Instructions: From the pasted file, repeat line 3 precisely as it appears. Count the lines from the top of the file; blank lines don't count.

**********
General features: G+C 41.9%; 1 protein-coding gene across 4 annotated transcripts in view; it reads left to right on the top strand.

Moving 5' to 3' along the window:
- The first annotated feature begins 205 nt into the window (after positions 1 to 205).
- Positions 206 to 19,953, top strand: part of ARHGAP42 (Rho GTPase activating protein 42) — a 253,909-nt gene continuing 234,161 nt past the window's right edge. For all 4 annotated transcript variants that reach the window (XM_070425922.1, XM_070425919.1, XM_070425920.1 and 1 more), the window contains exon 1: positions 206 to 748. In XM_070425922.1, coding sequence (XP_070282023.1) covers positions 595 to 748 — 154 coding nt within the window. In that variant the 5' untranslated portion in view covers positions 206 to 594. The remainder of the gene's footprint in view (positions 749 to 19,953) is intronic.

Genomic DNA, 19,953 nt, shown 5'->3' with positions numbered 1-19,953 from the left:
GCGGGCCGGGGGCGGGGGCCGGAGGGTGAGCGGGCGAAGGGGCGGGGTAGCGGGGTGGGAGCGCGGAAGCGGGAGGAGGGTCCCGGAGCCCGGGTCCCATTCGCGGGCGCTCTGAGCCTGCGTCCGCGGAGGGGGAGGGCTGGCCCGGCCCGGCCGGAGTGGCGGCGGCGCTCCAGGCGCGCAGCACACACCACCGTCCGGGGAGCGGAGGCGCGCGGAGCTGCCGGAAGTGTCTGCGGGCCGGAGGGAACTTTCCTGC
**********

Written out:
- The first annotated feature begins 205 nt into the window (after positions 1 to 205).